There are several ways to get your own copy of Python 3, depending on the operating system you use. Linux users most probably have Python already installed - this is the most likely scenario, as Python's infrastructure is intensively used by many Linux OS components. For example, some distributors may couple their specific tools together with the system and many of these tools, like package managers, are often written in Python. Some parts of graphical environments available in the Linux world may use Python, too. If you're a Linux user, open the terminal/console, and type: ‘python3’
All non-Linux users can download a copy at https://www.python.org/downloads/
Because the browser tells the site you've entered the OS you use, the only step you have to take is to click the appropriate Python version you want. In this case, select Python 3. The site always offers you the latest version of it. If you're a Windows user, start the downloaded .exe file and follow all the steps. Leave the default settings the installer suggests for now, with one exception - look at the checkbox named Add Python 3.x to PATH and check it. This will make things easier.
If you're a macOS user, a version of Python 2 may already have been preinstalled on your computer, but since we will be working with Python 3, you will still need to download and install the relevant .pkg file from the Python site. Now that you have Python 3 installed, it's time to check if it works and make the very first use of it. This will be a very simple procedure, but it should be enough to convince you that the Python environment is complete and functional. There are many ways of utilizing Python, especially if you're going to be a Python developer.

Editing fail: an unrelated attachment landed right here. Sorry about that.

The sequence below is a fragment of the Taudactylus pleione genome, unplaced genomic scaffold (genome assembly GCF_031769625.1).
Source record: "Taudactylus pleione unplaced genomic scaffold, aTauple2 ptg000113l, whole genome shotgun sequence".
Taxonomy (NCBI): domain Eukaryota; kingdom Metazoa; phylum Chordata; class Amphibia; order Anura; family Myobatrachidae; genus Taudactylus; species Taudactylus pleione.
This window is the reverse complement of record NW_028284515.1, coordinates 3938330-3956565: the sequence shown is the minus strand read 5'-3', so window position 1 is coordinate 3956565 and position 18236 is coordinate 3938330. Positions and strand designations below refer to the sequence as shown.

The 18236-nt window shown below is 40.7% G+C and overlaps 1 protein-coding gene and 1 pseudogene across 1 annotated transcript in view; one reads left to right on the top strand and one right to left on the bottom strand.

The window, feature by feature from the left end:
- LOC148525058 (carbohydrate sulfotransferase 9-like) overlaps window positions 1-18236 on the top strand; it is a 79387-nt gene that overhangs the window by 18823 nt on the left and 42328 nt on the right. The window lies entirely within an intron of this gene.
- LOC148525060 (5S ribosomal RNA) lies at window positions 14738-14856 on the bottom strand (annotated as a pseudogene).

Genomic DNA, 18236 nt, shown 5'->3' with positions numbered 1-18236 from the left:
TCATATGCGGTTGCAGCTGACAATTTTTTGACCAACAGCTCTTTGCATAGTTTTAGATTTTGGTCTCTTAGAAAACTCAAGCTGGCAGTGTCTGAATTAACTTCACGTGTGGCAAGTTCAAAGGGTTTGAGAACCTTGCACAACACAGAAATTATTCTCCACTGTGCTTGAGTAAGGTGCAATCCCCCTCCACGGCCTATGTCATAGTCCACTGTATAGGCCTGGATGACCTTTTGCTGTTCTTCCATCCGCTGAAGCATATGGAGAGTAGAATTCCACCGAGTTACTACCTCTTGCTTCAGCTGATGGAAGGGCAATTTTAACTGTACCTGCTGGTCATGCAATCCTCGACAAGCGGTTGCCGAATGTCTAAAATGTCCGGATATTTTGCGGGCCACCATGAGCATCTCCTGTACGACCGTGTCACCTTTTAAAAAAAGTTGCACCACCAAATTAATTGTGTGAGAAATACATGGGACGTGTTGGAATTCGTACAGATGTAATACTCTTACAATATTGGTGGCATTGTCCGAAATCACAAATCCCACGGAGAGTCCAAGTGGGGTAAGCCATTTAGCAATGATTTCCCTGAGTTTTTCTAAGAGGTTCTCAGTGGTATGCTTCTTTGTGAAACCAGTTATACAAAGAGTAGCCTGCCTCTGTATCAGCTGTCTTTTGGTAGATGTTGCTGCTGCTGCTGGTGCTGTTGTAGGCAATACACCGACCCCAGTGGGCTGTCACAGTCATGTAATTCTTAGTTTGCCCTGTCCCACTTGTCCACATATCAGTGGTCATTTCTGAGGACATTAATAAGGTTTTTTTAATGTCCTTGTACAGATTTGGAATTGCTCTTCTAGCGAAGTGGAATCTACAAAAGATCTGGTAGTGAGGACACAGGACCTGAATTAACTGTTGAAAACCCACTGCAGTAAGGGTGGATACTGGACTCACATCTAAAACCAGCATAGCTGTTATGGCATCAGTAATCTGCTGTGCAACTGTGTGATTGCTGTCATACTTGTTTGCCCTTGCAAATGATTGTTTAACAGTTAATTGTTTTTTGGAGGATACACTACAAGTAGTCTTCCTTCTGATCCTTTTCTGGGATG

To start your work, you need the following tools:
- an editor which will support you in writing the code (it should have some special features, not available in simple tools); this dedicated editor will give you more than the standard OS equipment;
- a console in which you can launch your newly written code and stop it forcibly when it gets out of control;
- a tool named a debugger, able to launch your code step by step and allowing you to inspect it at each moment of execution.
Besides its many useful components, the Python 3 standard installation contains a very simple but extremely useful application named IDLE. IDLE is an acronym: Integrated Development and Learning Environment. Navigate through your IDLE is an acronym: Integrated Development and Learning Environment. OS menus find IDLE somewhere under Python 3.x and launch it. This is what you should see:
P.S I have edited mine a little bit the background should be white. I like this one much better
How to write and run your very first program
It is now time to write and run your first Python 3 program. It will be very simple, for now. The first step is to create a new source file and fill it with code. Click File in the IDLE’s menu and choose new file.
As you can see, IDLE opens a new window for you. You can use it to write and amend your code. This is the editor window. Its only purpose is to be a workplace in which your source code is treated. Do not confuse the editor window with the shell window. They perform different functions. The editor window is currently untitled, but it's good practice to start work by naming the source file.
Click File (in the new window), then click Save as..., select a folder for the new file (the desktop is a good place for your first programming attempts) and chose a name for the new file.
Put in your code as above and run the code by pressing F5 if you are a windows user. Congratulations you just created your first program. Now let’s go a little bit deeper down the rabbit hole.